REVIEW: Anywhere Anytime Learning by @bruceadixon and @susaneinhorn


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I remember when I first came upon the work of Bruce Dixon. An article in Education Today titled ‘Whatever Happened to the Revolution?‘ was raised as evidence as to why educational technology had failed. What stood out then and what runs throughout Anywhere Anytime Learning is that it all comes back to planning, preparation and vision.

Written by Bruce Dixon and Susan Einhorn, the book is a compilation of their work with Anywhere Anytime Learning Foundation supporting schools with the integration of technology to aide learning. It is split into three sections: planning, implementation and resources. Planning encapsulates setting a vision, knowing what is possible and developing a culture of change. While implementation involves addressing the various steps and stakeholders that need to be considered.

Rather than a ready made ‘step-by-step methodology’, Dixon and Einhorn provide a framework that is as much about asking the right questions as anything else. As they explain:

This is not a textbook or a checklist. Nor is it an Ikea®-like set of instructions to build an easy-to-assemble 21st century school. This guide delves deep with the expectation that you and your team understand a transformation of this size takes effort and an investment of not only money, but time and commitment to an outcome that will be reflected in the learning experiences of your students, not simply as a number that reflects device ratio or density.

To support this commitment, the book is littered with a wide range of references and resources.

Anywhere Anytime Learning could easily have been a tome full of solutions, instead it is priceless provocation providing the starting point to a collegiate conversation. Many of the ideas seem to be common sense, however they are all collected in one place. The strength in the end is that it is one of those resources you could come back to again and again to support further investigation and inquiry. To me, it is the one book which every technology integrator, let alone school leader, should read and reflect on.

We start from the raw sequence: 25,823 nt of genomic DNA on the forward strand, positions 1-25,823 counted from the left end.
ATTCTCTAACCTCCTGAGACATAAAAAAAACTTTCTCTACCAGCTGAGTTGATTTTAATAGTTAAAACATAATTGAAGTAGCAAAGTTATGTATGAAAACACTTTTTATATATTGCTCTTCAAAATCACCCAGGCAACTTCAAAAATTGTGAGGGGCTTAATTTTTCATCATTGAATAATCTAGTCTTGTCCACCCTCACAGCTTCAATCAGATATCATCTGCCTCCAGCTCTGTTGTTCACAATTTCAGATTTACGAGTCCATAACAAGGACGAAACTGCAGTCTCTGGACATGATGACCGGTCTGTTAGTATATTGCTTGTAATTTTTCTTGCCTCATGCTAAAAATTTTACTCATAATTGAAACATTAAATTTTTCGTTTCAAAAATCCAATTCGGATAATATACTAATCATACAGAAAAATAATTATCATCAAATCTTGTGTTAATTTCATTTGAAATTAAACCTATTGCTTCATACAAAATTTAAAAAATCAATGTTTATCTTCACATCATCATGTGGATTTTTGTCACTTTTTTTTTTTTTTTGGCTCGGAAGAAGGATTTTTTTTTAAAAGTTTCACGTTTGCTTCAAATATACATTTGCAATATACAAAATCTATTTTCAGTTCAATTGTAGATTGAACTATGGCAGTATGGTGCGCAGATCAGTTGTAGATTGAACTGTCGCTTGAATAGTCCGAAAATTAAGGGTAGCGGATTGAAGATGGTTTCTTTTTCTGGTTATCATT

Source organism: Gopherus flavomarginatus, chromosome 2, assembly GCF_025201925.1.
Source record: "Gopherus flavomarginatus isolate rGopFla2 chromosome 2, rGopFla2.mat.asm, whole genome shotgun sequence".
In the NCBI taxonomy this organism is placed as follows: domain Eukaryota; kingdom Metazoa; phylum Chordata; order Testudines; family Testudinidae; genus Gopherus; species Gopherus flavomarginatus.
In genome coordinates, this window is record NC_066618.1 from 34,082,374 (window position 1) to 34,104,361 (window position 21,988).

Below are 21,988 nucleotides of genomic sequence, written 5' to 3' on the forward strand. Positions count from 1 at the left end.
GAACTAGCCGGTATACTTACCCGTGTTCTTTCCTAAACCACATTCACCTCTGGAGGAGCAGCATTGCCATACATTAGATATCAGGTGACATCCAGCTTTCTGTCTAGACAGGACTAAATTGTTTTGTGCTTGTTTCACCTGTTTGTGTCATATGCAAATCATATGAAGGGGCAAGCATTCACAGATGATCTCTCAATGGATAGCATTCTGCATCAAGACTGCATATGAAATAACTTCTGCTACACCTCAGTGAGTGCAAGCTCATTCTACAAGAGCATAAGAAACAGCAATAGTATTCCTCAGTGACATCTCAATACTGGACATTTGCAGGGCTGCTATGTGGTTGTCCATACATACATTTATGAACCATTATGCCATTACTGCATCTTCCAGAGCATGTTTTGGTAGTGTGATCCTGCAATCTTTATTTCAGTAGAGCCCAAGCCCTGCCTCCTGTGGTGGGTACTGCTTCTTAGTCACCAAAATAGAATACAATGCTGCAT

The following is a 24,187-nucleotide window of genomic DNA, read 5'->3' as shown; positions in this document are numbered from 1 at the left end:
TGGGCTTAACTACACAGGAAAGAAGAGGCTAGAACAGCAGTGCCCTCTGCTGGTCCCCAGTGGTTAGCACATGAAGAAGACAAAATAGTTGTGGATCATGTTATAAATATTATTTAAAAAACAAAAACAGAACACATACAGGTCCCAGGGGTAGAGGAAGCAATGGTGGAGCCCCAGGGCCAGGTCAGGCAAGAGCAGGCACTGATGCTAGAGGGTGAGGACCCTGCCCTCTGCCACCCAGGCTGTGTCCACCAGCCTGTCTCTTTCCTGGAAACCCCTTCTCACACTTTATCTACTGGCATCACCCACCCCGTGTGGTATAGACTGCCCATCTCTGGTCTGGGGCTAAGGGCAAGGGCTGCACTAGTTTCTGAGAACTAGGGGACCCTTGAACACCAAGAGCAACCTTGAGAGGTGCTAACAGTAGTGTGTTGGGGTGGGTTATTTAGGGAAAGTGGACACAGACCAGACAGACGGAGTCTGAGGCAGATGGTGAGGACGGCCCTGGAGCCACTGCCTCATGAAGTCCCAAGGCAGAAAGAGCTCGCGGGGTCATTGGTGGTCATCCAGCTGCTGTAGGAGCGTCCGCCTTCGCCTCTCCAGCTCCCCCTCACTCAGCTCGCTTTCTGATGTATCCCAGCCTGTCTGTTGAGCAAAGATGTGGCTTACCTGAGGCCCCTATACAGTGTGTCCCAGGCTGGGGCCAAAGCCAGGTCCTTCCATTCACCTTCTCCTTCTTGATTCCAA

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Quotes to Provoke Technology-inspired Teaching and Learning


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In a recent post, Diane Kashin shared a series of quotes associated with Reggio-inspired learning. After being inspired and provoked, it got me thinking about technology and provocations that could be used to help dig deeper into digital pedagogies. This lead me back to my collection of links housed in Diigo, as well as various visual quotes kept in Flickr. So here then is a collection of images to get you thinking deeper about technology:

Why Technology Alone Won’t Fix Schools


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In this extract from Geek Heresy published in The Atlantic, Kentaro Toyama makes that point that technology merely amplifes pre-existenting pedagogical capacity and only emphasises differences in wealth and achievement.

Why Coding is the Vanguard for Modern Learning


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In a response to the debate about coding, Richard Olsen makes an attempt reposition the way we see coding and why it truly matters. I wrote a response here.

Invent to Learn


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In their book Invent to Learn, Sylvia Libow Martinez and Gary Stager unpack everything from Project Based Learning, to Reggio Emilia, to makerspaces, to coding, all with the focus on learning through the act of making.

Parents: Reject Technology Shame


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In her post in the Atlantic, Alexandra Samuel argues that there are three distinct styles of digital parenting: limiters, mentors and enablers. I wrote a post wondering if the same distinctions could be applied to teachers.

(Digital) Identity in a World that No Longer Forgets


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In this post, Alec Couros and Katia Hilderbrandt ask the wicked question about life when we are no longer able to forget. There answer, empathy.

Visitors and Residents


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In response to Marc Prensky’s notion of native verses immigrant, David White and Alison Le Cornu put forward an alternative with the idea of visitors and residents.

Computers in Education – Great Machines, Wrong Results


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A central figure behind Wolfram Alpha and Wolfram Mathworld, Conrad Wolfram questions the way we use technology.

Delayed Gratification